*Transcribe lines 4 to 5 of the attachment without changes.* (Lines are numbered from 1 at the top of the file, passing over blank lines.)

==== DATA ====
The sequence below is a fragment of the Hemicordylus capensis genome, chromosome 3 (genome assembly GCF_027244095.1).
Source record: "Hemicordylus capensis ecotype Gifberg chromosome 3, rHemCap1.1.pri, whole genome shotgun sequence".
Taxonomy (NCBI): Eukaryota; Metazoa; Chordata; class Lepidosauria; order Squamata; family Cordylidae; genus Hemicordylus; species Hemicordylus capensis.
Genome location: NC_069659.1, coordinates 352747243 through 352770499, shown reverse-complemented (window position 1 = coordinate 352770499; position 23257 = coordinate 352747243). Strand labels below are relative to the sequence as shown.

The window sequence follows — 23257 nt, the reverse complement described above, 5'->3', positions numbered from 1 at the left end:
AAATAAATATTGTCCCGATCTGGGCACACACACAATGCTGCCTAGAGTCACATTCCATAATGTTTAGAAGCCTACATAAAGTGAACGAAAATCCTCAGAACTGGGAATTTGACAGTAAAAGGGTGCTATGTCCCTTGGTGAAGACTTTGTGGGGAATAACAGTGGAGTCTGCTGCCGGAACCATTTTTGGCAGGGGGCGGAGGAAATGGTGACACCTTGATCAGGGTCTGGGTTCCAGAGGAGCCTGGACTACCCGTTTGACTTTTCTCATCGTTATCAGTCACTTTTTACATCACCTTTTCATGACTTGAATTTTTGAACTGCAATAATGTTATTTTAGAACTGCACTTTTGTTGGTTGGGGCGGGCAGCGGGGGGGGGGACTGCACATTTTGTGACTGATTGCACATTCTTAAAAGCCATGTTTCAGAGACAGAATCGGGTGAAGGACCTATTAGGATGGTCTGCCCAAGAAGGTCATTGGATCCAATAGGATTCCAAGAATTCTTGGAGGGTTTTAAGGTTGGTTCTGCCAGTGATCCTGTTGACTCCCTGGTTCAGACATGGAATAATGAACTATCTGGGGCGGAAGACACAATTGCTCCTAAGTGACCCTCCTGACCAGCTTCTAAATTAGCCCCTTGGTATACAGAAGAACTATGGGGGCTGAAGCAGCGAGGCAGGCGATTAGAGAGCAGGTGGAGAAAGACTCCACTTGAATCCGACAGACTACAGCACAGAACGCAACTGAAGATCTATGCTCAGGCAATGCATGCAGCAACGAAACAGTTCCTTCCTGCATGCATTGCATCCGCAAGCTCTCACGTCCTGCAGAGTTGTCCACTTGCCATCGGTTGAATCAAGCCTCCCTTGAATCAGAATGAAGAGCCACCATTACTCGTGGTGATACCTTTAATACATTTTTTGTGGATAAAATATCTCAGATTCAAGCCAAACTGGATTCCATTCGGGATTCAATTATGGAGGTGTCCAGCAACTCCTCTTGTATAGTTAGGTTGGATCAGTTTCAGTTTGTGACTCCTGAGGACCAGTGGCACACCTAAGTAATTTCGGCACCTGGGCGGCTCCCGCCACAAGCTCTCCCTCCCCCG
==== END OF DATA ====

Genome location: NC_069659.1, coordinates 352747243 through 352770499, shown reverse-complemented (window position 1 = coordinate 352770499; position 23257 = coordinate 352747243). Strand labels below are relative to the sequence as shown.

The window sequence follows — 23257 nt, the reverse complement described above, 5'->3', positions numbered from 1 at the left end: